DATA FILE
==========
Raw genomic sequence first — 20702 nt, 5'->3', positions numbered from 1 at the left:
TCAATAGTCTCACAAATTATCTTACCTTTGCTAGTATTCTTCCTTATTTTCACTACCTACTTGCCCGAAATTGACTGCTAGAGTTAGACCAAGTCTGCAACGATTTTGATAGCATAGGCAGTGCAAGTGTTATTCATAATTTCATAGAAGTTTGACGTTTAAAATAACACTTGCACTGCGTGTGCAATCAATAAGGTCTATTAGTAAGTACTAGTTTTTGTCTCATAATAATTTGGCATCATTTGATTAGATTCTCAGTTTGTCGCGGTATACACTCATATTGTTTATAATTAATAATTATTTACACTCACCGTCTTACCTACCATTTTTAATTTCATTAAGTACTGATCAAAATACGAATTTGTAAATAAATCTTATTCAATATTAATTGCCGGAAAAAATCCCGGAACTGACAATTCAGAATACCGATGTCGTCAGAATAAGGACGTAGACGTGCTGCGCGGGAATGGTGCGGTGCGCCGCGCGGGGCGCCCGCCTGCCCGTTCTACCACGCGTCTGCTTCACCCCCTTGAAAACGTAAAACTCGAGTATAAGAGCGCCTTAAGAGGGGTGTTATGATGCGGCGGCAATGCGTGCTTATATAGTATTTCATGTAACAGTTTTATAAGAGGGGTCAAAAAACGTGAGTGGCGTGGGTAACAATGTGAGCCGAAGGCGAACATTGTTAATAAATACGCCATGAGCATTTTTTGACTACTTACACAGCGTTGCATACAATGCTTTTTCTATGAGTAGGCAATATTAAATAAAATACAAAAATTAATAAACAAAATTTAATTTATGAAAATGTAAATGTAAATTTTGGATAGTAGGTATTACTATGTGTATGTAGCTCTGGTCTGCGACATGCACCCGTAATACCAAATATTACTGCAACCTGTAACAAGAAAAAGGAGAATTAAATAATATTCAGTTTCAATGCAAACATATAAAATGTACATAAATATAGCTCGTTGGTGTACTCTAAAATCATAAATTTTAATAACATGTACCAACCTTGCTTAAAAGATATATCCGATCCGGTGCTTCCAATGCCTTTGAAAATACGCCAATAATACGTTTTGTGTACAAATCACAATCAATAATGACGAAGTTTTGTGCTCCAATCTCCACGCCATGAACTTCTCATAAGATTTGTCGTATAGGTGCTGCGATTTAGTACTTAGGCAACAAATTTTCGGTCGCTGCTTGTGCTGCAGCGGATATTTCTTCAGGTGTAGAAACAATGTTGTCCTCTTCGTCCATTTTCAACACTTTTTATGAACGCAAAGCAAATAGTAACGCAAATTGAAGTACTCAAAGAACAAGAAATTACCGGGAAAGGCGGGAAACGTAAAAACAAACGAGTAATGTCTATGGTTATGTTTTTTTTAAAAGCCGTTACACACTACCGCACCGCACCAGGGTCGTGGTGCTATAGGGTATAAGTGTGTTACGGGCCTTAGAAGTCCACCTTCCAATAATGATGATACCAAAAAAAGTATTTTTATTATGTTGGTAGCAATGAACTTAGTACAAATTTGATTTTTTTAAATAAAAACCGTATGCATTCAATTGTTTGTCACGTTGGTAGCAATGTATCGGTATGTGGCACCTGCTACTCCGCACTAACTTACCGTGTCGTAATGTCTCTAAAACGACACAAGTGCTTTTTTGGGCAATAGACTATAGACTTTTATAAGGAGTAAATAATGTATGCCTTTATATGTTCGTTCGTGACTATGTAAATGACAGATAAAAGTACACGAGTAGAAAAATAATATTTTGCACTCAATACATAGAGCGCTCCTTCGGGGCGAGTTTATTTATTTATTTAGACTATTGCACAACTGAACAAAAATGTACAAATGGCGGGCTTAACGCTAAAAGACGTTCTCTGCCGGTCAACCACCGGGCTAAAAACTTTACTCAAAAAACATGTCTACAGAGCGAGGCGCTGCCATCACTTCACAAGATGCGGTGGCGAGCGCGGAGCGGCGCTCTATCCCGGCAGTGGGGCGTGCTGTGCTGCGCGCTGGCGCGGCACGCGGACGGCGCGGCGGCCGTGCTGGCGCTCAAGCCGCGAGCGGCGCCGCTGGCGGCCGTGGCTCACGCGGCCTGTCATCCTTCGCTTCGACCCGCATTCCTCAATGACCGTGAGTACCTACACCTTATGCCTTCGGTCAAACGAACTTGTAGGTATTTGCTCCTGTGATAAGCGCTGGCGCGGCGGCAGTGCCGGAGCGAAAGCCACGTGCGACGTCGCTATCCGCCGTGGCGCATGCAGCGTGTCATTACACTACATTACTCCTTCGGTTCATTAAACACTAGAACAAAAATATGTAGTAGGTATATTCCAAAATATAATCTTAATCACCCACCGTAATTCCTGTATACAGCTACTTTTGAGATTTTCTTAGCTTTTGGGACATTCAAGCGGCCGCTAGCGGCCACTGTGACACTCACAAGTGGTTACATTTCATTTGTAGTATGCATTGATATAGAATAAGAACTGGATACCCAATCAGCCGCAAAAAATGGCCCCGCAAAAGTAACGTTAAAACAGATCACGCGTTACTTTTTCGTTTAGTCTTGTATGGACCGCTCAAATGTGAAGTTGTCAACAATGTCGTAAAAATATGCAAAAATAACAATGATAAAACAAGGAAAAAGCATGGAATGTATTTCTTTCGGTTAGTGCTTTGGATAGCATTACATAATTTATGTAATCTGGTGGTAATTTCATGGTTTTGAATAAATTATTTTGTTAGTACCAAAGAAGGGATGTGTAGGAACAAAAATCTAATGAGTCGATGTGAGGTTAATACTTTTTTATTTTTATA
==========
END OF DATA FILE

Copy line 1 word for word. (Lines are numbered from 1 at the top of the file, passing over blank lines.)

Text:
Raw genomic sequence first — 20702 nt, 5'->3', positions numbered from 1 at the left: